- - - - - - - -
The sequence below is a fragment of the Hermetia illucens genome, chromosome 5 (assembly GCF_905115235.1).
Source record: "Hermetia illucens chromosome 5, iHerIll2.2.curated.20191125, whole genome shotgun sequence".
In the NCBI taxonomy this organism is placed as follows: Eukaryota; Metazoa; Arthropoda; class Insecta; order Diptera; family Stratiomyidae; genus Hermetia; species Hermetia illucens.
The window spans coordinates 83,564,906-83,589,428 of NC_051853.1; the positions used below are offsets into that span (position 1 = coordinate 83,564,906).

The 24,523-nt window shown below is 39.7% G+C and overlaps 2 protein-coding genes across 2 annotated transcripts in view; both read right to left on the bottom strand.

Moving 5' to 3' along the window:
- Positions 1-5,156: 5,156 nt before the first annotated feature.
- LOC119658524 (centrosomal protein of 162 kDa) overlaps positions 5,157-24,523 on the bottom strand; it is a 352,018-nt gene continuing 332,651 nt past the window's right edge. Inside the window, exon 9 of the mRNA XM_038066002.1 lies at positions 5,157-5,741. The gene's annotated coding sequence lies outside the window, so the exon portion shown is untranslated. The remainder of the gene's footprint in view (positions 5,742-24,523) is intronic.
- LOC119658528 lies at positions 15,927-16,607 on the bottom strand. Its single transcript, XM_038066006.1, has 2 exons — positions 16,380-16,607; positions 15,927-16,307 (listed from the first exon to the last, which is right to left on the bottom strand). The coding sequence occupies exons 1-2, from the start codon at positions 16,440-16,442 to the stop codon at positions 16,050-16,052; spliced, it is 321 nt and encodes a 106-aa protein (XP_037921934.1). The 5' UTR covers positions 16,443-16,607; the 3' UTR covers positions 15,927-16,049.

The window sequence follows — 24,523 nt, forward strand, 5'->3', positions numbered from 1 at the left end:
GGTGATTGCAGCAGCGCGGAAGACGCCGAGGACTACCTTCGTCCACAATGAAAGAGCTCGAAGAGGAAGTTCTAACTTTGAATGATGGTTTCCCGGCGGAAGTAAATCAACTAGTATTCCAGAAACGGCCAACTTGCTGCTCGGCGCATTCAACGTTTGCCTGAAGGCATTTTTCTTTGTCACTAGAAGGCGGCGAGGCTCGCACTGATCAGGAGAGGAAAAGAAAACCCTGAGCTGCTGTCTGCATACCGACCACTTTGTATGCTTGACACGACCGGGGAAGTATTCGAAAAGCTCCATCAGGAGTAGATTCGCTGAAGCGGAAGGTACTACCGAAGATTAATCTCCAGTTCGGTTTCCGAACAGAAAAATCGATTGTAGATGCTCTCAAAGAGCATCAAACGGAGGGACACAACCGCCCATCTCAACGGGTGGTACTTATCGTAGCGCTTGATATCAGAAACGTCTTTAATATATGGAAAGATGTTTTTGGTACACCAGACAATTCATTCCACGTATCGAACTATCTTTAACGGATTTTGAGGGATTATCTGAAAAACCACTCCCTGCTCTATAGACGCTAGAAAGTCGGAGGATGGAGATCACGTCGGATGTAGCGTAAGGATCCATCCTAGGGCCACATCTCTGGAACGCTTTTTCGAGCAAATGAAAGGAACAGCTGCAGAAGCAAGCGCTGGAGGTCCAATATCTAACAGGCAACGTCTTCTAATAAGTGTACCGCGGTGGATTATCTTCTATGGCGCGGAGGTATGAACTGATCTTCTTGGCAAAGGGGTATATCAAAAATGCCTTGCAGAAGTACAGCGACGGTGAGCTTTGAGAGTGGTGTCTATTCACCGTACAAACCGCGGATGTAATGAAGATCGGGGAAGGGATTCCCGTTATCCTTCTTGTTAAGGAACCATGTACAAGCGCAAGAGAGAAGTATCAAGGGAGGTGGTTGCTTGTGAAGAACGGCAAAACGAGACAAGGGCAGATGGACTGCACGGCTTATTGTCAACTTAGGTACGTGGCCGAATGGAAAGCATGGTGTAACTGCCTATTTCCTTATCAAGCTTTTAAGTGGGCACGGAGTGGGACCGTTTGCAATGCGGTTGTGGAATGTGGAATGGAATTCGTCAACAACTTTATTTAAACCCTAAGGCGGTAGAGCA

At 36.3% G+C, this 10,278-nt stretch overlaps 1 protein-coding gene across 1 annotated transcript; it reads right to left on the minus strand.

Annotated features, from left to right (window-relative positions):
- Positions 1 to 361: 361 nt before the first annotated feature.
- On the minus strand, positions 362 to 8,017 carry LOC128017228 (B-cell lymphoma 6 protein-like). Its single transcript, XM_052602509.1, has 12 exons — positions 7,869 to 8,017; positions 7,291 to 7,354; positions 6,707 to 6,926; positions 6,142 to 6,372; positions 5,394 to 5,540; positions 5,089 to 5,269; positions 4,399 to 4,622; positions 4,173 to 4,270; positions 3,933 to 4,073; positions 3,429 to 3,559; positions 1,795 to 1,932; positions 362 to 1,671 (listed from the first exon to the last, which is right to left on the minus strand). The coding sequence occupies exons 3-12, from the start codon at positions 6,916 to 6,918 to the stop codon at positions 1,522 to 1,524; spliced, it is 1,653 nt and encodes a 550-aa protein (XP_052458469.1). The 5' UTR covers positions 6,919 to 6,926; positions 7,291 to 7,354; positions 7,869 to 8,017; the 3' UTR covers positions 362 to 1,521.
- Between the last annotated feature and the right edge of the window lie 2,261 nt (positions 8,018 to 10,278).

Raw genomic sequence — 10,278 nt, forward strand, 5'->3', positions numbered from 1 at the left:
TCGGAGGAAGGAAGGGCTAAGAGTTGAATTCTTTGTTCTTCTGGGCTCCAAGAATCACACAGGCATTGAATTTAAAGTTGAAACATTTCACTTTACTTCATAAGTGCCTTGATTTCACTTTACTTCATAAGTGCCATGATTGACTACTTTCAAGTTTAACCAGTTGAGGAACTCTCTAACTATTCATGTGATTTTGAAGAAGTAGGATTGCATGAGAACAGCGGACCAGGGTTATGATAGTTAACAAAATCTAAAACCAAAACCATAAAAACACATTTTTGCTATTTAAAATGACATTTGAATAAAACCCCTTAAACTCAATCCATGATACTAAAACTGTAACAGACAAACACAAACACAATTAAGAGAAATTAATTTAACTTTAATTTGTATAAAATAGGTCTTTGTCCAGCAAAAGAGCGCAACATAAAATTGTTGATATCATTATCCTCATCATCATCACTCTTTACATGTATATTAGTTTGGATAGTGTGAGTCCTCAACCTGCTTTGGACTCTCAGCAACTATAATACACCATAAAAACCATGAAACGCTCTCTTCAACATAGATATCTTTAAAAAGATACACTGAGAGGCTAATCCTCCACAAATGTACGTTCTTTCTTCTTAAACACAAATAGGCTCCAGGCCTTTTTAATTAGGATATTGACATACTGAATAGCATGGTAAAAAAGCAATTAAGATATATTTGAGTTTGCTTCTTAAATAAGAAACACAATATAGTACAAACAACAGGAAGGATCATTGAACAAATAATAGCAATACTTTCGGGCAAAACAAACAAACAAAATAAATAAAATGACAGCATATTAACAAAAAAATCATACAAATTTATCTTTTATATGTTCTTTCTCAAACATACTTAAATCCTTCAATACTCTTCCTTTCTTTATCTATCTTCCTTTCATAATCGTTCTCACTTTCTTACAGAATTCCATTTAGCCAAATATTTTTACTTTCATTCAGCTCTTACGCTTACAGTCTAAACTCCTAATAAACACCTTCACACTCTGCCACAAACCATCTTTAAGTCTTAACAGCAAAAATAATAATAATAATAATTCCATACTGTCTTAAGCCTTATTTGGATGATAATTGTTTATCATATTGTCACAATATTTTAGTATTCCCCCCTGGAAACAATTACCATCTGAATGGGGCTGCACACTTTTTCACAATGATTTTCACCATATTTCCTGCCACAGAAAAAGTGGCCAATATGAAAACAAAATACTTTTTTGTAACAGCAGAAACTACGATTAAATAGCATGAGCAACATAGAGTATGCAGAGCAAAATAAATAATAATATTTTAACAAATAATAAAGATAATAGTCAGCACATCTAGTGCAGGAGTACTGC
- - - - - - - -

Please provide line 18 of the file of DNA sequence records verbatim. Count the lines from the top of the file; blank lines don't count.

TCGGAGGAAGGAAGGGCTAAGAGTTGAATTCTTTGTTCTTCTGGGCTCCAAGAATCACACAGGCATTGAATTTAAAGTTGAAACATTTCACTTTACTTCATAAGTGCCTTGATTTCACTTTACTTCATAAGTGCCATGATTGACTACTTTCAAGTTTAACCAGTTGAGGAACTCTCTAACTATTCATGTGATTTTGAAGAAGTAGGATTGCATGAGAACAGCGGACCAGGGTTATGATAGTTAACAAAATCTAAAACCAAAACCATAAAAACACATTTTTGCTATTTAAAATGACATTTGAATAAAACCCCTTAAACTCAATCCATGATACTAAAACTGTAACAGACAAACACAAACACAATTAAGAGAAATTAATTTAACTTTAATTTGTATAAAATAGGTCTTTGTCCAGCAAAAGAGCGCAACATAAAATTGTTGATATCATTATCCTCATCATCATCACTCTTTACATGTATATTAGTTTGGATAGTGTGAGTCCTCAACCTGCTTTGGACTCTCAGCAACTATAATACACCATAAAAACCATGAAACGCTCTCTTCAACATAGATATCTTTAAAAAGATACACTGAGAGGCTAATCCTCCACAAATGTACGTTCTTTCTTCTTAAACACAAATAGGCTCCAGGCCTTTTTAATTAGGATATTGACATACTGAATAGCATGGTAAAAAAGCAATTAAGATATATTTGAGTTTGCTTCTTAAATAAGAAACACAATATAGTACAAACAACAGGAAGGATCATTGAACAAATAATAGCAATACTTTCGGGCAAAACAAACAAACAAAATAAATAAAATGACAGCATATTAACAAAAAAATCATACAAATTTATCTTTTATATGTTCTTTCTCAAACATACTTAAATCCTTCAATACTCTTCCTTTCTTTATCTATCTTCCTTTCATAATCGTTCTCACTTTCTTACAGAATTCCATTTAGCCAAATATTTTTACTTTCATTCAGCTCTTACGCTTACAGTCTAAACTCCTAATAAACACCTTCACACTCTGCCACAAACCATCTTTAAGTCTTAACAGCAAAAATAATAATAATAATAATTCCATACTGTCTTAAGCCTTATTTGGATGATAATTGTTTATCATATTGTCACAATATTTTAGTATTCCCCCCTGGAAACAATTACCATCTGAATGGGGCTGCACACTTTTTCACAATGATTTTCACCATATTTCCTGCCACAGAAAAAGTGGCCAATATGAAAACAAAATACTTTTTTGTAACAGCAGAAACTACGATTAAATAGCATGAGCAACATAGAGTATGCAGAGCAAAATAAATAATAATATTTTAACAAATAATAAAGATAATAGTCAGCACATCTAGTGCAGGAGTACTGC